Rhea Copyrights Statement

Modified from Wikipedia's copyrights [1].

Important note: All contributions to Rhea are considered to be released under the GNU Free Documentation License 1.2. If you do not want your writing to be edited mercilessly and redistributed at will, then do not submit it here. You are also promising us that you wrote this yourself, or copied it from a public domain or similar free resource. DO NOT SUBMIT COPYRIGHTED WORK WITHOUT PERMISSION!

Rhea does not own copyright on its pages texts and illustrations. However, the Rhea-bird logos, the kiwi bird logo, as well as the student-driven learning concept are trademarked. They are not freely usable without permission.

Rhea's content can be copied, modified, and redistributed if and only if the copied version is made available on the same terms to others and acknowledgment of the authors of the Rhea article used is included (a link back to the article is generally thought to satisfy the attribution requirement). Copied Rhea content will therefore remain free under appropriate license and can continue to be used by anyone subject to certain restrictions, most of which aim to ensure that freedom.

To this end, permission is granted to copy, distribute and/or modify Rhea's content under the terms of the Creative Commons Attribution-ShareAlike 3.0 Unported License and, unless otherwise noted, the GNU Free Documentation License. unversioned, with no invariant sections, front-cover texts, or back-cover texts.

Contributors' rights and obligations

If you contribute text directly to Rhea, you thereby license it to the public for reuse under CC-BY-SA and GFDL (unversioned, with no invariant sections, front-cover texts, or back-cover texts). Non-text media may be contributed under a variety of different licenses that support the general goal of allowing unrestricted re-use and re-distribution.

If you want to import text that you have found elsewhere or that you have co-authored with others, you can only do so if it is available under terms that are compatible with the CC-BY-SA license. You do not need to ensure or guarantee that the imported text is available under the GNU Free Documentation License. Furthermore, please note that you cannot import information which is available only under the GFDL. In other words, you may only import text that is (a) single-licensed under terms compatible with the CC-BY-SA license or (b) dual-licensed with the GFDL and another license with terms compatible with the CC-BY-SA license. If you are the sole author of the material, you must license it under both CC-BY-SA and GFDL.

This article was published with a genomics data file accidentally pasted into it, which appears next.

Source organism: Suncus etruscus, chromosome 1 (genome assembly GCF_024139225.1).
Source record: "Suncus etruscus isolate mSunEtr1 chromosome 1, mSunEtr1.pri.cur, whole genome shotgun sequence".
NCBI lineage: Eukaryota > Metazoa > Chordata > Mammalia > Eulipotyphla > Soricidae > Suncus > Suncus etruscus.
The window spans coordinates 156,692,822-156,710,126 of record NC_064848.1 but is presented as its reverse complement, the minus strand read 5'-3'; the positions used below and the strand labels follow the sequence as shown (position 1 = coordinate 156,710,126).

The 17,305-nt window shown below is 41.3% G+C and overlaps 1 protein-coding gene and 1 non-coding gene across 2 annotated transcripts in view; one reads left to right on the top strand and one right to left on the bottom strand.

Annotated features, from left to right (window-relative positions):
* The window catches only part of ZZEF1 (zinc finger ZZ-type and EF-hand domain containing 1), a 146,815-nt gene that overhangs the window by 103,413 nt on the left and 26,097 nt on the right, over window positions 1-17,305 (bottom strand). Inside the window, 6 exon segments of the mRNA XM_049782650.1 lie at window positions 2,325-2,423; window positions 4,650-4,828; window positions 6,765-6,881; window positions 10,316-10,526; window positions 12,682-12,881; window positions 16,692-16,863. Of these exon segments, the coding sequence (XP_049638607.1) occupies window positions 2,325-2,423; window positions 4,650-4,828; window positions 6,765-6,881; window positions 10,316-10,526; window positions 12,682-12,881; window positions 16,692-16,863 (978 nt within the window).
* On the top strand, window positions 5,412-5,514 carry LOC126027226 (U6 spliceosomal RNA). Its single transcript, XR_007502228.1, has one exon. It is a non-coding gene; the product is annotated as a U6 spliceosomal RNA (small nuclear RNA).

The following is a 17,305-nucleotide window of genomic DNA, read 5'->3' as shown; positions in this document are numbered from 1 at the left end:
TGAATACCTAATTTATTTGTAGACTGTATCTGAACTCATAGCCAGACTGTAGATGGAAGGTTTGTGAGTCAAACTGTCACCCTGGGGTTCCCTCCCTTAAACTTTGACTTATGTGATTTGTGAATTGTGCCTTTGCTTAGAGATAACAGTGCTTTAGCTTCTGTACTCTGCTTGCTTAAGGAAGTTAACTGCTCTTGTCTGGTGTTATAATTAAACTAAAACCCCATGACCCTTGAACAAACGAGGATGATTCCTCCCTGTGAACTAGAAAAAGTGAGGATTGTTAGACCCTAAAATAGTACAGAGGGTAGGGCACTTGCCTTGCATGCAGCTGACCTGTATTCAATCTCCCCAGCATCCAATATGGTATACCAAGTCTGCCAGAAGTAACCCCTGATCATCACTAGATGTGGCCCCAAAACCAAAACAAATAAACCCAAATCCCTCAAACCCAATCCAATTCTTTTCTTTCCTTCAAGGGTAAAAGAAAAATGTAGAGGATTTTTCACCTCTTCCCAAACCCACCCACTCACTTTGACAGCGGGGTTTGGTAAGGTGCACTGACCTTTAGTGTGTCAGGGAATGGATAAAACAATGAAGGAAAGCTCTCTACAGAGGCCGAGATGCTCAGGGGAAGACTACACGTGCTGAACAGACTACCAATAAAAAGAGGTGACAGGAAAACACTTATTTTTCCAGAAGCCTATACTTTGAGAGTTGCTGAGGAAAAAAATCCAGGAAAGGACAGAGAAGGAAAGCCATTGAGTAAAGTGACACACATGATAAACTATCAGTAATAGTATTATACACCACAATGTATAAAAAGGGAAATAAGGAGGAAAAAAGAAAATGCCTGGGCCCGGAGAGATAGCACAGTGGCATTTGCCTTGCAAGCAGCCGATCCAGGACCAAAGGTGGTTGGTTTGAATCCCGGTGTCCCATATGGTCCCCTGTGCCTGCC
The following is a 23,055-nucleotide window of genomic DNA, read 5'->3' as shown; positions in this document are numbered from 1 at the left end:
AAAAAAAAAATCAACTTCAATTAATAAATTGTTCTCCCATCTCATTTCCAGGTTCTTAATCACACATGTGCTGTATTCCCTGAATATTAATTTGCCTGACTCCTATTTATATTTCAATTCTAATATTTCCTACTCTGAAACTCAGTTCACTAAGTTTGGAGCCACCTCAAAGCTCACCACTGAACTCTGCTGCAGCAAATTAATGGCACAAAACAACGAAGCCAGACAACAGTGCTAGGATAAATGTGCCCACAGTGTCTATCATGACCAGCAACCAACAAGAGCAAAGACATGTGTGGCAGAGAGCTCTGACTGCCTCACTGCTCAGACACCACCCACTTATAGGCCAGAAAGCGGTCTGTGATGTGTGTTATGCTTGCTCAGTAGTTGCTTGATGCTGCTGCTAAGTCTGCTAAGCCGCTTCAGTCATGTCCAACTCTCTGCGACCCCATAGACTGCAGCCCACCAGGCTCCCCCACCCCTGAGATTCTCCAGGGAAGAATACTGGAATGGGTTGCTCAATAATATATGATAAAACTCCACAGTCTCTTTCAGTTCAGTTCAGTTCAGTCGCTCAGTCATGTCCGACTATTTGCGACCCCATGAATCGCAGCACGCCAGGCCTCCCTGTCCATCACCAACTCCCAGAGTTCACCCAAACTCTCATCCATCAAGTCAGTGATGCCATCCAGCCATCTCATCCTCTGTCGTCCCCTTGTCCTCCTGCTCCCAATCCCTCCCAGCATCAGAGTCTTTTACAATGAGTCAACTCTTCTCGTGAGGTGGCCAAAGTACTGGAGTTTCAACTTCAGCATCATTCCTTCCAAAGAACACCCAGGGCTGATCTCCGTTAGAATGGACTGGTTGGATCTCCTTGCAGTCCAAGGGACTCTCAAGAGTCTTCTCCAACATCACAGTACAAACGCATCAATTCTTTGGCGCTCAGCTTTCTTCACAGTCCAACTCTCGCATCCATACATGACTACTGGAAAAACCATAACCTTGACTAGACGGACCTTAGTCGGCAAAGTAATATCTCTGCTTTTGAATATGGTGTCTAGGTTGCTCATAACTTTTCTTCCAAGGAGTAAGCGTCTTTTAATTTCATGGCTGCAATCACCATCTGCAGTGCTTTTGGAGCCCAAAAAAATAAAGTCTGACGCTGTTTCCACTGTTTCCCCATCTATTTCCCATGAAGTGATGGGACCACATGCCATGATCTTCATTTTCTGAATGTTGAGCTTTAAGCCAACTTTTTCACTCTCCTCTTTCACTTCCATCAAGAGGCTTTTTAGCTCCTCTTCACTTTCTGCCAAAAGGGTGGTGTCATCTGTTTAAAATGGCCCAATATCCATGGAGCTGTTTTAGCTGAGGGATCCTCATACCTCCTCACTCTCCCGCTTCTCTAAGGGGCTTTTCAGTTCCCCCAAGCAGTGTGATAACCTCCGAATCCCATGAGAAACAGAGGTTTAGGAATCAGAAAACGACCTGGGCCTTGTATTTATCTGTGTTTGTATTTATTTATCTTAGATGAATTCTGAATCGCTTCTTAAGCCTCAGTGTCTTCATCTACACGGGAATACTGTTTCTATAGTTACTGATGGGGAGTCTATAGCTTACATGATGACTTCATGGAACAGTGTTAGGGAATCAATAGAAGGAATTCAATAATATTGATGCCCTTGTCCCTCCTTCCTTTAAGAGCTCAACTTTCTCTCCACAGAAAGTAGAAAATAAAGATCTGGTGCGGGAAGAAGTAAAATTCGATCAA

Linking to copyrighted works

Since most recently-created works are copyrighted, many Rhea pages link to copyrighted material. It is not necessary to obtain the permission of a copyright holder before linking to copyrighted material. However, if you know that an external Web site is carrying a work in violation of the creator's copyright, do not link to that copy of the work. An example would be linking to a site hosting the lyrics of many popular songs without permission from their copyright holders. Knowingly and intentionally directing others to a site that violates copyright has been considered a form of contributory infringement in the United States [2]). Linking to a page that illegally distributes someone else's work sheds a bad light on Rhea and its editors. The copyright status of Internet archive's in the United States is unclear, however. It is currently acceptable to link to internet archives such as the Wayback Machine, which host unmodified archived copies of webpages taken at various points in time. In articles about a website, it is acceptable to include a link to that website even if there are possible copyright violations somewhere on the site.

Context is also important; it may be acceptable to link to a reputable website's review of a particular film, even if it presents a still from the film (such uses are generally either explicitly permitted by distributors or allowed under fair use). However, linking directly to the still of the film removes the context and the site's justification for permitted use or fair use.

Alumni Liaison

Sees the importance of signal filtering in medical imaging

Dhruv Lamba, BSEE2010